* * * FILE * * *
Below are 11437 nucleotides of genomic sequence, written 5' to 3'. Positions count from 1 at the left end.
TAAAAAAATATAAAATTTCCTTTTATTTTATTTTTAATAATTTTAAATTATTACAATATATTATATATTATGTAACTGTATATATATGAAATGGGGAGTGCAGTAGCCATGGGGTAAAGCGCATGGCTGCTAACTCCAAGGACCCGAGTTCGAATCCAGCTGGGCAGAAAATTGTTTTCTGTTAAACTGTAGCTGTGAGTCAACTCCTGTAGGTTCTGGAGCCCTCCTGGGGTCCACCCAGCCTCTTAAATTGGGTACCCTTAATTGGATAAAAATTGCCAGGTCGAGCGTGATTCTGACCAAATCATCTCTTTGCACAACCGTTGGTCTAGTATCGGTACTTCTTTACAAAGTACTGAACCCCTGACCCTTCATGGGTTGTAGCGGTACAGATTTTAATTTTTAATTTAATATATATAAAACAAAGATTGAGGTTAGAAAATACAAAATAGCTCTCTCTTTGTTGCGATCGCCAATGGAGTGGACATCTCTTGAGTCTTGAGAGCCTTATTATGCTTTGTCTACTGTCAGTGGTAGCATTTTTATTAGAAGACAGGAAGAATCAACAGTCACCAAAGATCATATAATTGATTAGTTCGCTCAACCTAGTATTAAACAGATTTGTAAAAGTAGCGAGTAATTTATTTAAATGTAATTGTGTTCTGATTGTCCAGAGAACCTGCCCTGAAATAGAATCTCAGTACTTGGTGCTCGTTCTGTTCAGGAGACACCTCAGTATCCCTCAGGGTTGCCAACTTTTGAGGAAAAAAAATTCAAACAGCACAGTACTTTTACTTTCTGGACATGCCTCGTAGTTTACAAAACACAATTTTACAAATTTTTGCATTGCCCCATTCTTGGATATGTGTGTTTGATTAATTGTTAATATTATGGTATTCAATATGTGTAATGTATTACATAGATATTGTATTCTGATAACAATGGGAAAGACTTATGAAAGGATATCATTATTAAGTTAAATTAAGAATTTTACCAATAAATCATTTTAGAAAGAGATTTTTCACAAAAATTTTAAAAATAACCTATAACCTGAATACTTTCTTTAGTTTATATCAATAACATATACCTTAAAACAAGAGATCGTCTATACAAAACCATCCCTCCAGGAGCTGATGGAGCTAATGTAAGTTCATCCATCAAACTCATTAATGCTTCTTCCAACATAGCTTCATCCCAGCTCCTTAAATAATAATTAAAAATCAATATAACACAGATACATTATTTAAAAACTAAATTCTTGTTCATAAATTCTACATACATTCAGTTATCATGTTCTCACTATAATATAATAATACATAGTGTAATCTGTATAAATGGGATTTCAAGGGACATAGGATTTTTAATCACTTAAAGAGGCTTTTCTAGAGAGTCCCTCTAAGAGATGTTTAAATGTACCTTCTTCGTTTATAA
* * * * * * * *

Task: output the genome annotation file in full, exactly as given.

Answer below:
Below are 11437 nucleotides of genomic sequence, written 5' to 3'. Positions count from 1 at the left end.
TAAAAAAATATAAAATTTCCTTTTATTTTATTTTTAATAATTTTAAATTATTACAATATATTATATATTATGTAACTGTATATATATGAAATGGGGAGTGCAGTAGCCATGGGGTAAAGCGCATGGCTGCTAACTCCAAGGACCCGAGTTCGAATCCAGCTGGGCAGAAAATTGTTTTCTGTTAAACTGTAGCTGTGAGTCAACTCCTGTAGGTTCTGGAGCCCTCCTGGGGTCCACCCAGCCTCTTAAATTGGGTACCCTTAATTGGATAAAAATTGCCAGGTCGAGCGTGATTCTGACCAAATCATCTCTTTGCACAACCGTTGGTCTAGTATCGGTACTTCTTTACAAAGTACTGAACCCCTGACCCTTCATGGGTTGTAGCGGTACAGATTTTAATTTTTAATTTAATATATATAAAACAAAGATTGAGGTTAGAAAATACAAAATAGCTCTCTCTTTGTTGCGATCGCCAATGGAGTGGACATCTCTTGAGTCTTGAGAGCCTTATTATGCTTTGTCTACTGTCAGTGGTAGCATTTTTATTAGAAGACAGGAAGAATCAACAGTCACCAAAGATCATATAATTGATTAGTTCGCTCAACCTAGTATTAAACAGATTTGTAAAAGTAGCGAGTAATTTATTTAAATGTAATTGTGTTCTGATTGTCCAGAGAACCTGCCCTGAAATAGAATCTCAGTACTTGGTGCTCGTTCTGTTCAGGAGACACCTCAGTATCCCTCAGGGTTGCCAACTTTTGAGGAAAAAAAATTCAAACAGCACAGTACTTTTACTTTCTGGACATGCCTCGTAGTTTACAAAACACAATTTTACAAATTTTTGCATTGCCCCATTCTTGGATATGTGTGTTTGATTAATTGTTAATATTATGGTATTCAATATGTGTAATGTATTACATAGATATTGTATTCTGATAACAATGGGAAAGACTTATGAAAGGATATCATTATTAAGTTAAATTAAGAATTTTACCAATAAATCATTTTAGAAAGAGATTTTTCACAAAAATTTTAAAAATAACCTATAACCTGAATACTTTCTTTAGTTTATATCAATAACATATACCTTAAAACAAGAGATCGTCTATACAAAACCATCCCTCCAGGAGCTGATGGAGCTAATGTAAGTTCATCCATCAAACTCATTAATGCTTCTTCCAACATAGCTTCATCCCAGCTCCTTAAATAATAATTAAAAATCAATATAACACAGATACATTATTTAAAAACTAAATTCTTGTTCATAAATTCTACATACATTCAGTTATCATGTTCTCACTATAATATAATAATACATAGTGTAATCTGTATAAATGGGATTTCAAGGGACATAGGATTTTTAATCACTTAAAGAGGCTTTTCTAGAGAGTCCCTCTAAGAGATGTTTAAATGTACCTTCTTCGTTTATAA